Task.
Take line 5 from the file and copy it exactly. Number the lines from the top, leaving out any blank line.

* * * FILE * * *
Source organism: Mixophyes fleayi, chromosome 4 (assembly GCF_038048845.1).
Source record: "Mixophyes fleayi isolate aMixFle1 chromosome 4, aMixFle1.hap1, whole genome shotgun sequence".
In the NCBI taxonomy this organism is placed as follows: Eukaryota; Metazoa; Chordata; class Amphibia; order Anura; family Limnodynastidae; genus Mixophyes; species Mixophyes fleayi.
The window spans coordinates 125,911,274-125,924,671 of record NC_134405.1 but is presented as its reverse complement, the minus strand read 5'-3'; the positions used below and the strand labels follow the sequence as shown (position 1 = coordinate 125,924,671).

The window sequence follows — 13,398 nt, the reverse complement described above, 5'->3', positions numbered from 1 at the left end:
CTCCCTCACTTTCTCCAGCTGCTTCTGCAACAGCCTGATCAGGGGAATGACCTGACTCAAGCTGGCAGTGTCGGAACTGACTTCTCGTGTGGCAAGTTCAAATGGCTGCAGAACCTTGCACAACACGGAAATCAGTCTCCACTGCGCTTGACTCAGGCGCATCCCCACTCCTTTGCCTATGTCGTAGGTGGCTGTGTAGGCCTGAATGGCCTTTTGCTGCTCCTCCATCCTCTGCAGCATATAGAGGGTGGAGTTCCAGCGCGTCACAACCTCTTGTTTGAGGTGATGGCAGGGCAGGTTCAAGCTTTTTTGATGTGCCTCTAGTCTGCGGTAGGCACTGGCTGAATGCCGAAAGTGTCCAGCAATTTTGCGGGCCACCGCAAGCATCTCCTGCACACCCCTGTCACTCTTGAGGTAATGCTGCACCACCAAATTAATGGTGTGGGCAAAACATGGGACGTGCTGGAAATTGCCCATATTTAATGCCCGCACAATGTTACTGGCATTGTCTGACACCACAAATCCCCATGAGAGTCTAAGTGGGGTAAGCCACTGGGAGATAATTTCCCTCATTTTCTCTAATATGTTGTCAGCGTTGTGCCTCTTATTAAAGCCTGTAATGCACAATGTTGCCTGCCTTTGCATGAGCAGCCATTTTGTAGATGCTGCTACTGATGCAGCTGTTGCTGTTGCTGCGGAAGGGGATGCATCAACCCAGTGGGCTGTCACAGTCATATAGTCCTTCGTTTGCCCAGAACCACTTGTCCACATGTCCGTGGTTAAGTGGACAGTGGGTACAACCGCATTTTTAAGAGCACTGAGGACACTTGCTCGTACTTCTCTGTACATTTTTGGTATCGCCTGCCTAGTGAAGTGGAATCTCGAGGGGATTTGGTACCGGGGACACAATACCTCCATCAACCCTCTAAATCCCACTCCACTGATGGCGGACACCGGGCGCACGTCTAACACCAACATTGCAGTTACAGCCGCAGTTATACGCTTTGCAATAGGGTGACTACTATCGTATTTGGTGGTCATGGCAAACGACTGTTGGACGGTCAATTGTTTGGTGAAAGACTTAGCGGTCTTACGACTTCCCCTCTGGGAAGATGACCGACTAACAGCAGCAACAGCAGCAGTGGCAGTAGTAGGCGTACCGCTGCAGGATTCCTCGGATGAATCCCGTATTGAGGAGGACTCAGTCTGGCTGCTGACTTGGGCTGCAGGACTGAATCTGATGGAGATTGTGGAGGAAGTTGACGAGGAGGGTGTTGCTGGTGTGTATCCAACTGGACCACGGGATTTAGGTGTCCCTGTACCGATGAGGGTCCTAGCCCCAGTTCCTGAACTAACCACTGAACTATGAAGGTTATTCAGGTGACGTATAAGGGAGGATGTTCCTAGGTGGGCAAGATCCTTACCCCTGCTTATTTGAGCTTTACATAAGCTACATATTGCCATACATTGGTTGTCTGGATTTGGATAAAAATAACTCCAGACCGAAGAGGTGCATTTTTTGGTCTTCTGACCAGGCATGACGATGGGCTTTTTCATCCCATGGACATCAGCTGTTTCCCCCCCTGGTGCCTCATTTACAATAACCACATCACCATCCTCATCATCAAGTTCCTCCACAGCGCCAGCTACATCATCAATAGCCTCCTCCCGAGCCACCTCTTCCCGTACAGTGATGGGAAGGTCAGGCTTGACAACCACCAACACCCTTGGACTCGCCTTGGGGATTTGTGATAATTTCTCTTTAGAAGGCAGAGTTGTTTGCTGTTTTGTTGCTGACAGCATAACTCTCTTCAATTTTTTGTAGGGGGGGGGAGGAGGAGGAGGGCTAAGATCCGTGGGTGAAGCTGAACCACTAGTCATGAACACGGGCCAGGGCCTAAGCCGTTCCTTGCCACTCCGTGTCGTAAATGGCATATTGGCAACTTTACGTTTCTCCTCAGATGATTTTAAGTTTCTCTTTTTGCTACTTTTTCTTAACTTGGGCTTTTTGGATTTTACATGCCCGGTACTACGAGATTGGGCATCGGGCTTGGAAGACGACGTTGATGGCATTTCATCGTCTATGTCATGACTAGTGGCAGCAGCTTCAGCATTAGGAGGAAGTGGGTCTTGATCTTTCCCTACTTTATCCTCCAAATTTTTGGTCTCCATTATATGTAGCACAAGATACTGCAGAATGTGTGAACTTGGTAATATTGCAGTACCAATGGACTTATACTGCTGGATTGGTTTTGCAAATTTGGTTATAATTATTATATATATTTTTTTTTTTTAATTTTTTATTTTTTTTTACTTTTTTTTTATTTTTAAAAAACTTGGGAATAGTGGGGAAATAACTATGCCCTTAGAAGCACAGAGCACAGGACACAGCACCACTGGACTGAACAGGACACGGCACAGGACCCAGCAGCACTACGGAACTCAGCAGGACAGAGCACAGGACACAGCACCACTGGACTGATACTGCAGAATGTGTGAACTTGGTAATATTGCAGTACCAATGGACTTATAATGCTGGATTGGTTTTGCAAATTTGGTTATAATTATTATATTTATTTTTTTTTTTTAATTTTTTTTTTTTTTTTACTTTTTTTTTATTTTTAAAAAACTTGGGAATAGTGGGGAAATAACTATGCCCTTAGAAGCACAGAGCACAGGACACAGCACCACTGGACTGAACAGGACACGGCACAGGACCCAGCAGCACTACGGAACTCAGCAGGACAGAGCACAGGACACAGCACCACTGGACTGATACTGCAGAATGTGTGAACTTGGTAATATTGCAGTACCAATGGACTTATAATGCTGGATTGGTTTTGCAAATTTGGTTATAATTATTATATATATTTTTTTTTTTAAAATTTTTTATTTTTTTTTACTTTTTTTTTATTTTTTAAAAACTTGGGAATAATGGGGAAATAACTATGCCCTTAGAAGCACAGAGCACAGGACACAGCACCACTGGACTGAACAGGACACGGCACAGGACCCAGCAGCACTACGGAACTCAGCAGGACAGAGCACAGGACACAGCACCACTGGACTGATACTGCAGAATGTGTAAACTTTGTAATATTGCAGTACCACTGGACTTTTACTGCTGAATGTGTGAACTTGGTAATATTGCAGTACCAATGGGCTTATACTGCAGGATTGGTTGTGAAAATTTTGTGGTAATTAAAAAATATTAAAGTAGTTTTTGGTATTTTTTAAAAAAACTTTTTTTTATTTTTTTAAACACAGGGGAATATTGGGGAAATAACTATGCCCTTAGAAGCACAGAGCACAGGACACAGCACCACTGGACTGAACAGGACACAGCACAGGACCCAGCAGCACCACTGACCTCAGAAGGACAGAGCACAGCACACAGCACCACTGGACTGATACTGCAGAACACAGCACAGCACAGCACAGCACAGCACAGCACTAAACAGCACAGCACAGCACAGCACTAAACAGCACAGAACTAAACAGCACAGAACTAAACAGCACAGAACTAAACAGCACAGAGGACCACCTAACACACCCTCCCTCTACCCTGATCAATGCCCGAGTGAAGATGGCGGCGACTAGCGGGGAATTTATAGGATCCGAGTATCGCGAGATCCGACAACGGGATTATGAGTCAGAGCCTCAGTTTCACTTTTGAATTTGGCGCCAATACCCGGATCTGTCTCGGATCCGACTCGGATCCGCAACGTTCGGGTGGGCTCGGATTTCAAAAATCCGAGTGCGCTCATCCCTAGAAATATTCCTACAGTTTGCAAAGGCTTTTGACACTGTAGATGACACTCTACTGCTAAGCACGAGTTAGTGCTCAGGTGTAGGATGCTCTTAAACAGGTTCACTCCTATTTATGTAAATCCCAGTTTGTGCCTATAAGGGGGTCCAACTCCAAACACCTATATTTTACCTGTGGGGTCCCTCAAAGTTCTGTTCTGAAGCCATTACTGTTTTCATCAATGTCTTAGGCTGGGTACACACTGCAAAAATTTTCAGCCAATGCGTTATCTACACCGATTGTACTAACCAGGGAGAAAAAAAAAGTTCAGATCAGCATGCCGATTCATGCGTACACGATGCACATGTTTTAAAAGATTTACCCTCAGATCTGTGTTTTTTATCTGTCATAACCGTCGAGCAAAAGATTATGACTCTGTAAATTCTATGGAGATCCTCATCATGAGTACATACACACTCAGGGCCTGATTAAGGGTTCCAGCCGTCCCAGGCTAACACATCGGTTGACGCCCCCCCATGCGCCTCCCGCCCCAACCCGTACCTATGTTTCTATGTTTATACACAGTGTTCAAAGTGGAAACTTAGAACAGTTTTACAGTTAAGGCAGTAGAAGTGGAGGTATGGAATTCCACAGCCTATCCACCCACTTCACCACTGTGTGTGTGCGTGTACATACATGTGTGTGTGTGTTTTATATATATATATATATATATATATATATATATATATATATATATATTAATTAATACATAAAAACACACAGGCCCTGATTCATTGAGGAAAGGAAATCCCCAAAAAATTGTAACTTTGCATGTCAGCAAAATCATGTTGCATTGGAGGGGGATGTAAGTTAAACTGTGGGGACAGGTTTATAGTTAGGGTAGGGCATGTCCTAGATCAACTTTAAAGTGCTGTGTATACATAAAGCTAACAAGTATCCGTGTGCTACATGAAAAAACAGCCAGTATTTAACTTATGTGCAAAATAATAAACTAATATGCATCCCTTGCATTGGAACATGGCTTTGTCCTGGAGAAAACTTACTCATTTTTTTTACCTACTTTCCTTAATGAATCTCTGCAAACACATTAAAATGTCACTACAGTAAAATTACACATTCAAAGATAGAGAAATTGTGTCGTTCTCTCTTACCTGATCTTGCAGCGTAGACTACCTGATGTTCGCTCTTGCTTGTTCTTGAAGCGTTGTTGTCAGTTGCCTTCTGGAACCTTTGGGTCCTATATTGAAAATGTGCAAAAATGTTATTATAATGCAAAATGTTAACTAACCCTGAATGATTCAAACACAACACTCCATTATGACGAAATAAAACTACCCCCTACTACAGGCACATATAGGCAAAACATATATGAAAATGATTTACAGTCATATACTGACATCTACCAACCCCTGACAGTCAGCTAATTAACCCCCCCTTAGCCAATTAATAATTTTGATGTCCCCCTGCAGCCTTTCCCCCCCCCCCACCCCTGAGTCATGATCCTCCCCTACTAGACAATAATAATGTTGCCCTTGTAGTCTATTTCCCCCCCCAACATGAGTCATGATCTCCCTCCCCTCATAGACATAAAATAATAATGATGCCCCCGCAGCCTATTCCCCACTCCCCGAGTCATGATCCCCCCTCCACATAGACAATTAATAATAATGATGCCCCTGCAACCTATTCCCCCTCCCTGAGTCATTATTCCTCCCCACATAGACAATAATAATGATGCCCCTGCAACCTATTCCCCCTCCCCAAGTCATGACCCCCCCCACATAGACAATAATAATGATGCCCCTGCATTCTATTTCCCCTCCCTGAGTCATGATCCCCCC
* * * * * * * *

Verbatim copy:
The window sequence follows — 13,398 nt, the reverse complement described above, 5'->3', positions numbered from 1 at the left end: